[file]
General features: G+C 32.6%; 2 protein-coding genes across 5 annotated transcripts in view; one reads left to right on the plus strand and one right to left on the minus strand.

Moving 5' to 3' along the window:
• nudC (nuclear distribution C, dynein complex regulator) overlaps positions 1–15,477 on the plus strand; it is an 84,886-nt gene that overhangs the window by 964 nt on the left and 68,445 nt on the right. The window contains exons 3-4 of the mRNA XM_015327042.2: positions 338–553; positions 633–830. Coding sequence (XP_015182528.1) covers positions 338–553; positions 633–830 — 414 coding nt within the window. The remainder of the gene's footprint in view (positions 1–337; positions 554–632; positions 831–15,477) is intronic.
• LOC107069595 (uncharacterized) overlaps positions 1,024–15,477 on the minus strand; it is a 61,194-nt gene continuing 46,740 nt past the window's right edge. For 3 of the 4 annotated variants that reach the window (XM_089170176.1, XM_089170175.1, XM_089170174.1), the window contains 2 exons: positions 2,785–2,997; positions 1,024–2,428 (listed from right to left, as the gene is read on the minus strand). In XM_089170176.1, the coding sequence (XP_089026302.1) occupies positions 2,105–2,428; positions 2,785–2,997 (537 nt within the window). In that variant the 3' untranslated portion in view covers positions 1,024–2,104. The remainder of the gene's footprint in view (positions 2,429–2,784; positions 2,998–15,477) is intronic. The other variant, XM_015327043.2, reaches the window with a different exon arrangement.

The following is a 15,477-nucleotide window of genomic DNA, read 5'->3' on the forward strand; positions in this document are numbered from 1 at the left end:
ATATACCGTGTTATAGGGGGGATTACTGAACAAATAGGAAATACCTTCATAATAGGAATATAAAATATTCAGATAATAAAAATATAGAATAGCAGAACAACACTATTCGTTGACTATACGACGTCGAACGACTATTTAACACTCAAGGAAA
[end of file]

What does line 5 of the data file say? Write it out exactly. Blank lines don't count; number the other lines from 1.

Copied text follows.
The following is a 15,477-nucleotide window of genomic DNA, read 5'->3' on the forward strand; positions in this document are numbered from 1 at the left end: